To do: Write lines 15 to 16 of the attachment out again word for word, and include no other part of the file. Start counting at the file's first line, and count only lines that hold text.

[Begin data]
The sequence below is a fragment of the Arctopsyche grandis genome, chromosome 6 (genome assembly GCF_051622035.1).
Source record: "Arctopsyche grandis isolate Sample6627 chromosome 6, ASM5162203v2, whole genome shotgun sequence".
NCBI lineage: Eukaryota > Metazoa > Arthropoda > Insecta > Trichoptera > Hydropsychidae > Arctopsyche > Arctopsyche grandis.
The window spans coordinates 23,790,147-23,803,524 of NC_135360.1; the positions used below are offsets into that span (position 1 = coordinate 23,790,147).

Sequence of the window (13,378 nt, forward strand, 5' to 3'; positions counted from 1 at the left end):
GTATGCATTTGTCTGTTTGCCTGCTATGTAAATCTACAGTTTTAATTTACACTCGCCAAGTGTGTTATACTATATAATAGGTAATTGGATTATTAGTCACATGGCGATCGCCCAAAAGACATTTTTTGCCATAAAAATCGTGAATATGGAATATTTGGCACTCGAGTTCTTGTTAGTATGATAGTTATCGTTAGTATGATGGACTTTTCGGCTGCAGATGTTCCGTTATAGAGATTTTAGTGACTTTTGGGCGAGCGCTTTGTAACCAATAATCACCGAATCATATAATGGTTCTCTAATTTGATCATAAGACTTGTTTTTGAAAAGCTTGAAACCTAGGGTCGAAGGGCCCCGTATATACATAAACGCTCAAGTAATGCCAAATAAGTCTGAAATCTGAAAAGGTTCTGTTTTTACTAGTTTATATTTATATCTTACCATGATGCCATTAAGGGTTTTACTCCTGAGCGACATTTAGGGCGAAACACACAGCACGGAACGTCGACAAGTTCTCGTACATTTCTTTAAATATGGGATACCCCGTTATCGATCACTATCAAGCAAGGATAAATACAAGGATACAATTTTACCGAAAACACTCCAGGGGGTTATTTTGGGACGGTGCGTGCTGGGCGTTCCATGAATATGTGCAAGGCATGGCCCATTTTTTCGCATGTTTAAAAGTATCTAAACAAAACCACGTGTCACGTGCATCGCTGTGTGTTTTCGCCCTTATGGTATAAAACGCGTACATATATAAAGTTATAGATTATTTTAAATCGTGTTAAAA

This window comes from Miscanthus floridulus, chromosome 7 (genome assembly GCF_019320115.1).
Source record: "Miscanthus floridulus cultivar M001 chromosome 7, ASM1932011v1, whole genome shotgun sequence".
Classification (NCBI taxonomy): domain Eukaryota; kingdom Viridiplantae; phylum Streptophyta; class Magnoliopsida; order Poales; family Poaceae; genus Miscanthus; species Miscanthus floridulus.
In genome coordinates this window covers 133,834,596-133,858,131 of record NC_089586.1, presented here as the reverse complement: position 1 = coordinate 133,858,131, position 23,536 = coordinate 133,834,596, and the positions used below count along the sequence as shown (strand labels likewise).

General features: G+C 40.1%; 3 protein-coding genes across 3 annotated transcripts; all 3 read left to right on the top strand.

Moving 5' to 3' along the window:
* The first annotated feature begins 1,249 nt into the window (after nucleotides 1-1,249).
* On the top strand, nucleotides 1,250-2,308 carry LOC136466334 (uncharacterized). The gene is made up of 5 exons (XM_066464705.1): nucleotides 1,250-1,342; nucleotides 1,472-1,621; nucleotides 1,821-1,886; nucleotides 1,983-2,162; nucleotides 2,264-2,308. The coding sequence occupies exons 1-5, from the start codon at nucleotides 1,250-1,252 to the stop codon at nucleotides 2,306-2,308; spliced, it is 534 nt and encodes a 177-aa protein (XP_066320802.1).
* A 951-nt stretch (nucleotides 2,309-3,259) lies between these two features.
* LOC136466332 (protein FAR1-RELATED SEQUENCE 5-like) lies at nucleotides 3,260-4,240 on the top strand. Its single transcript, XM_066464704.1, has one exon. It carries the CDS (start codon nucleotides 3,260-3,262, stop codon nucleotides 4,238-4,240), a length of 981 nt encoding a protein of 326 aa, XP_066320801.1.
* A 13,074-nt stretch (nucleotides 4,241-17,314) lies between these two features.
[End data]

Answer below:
* A 951-nt stretch (nucleotides 2,309-3,259) lies between these two features.
* LOC136466332 (protein FAR1-RELATED SEQUENCE 5-like) lies at nucleotides 3,260-4,240 on the top strand. Its single transcript, XM_066464704.1, has one exon. It carries the CDS (start codon nucleotides 3,260-3,262, stop codon nucleotides 4,238-4,240), a length of 981 nt encoding a protein of 326 aa, XP_066320801.1.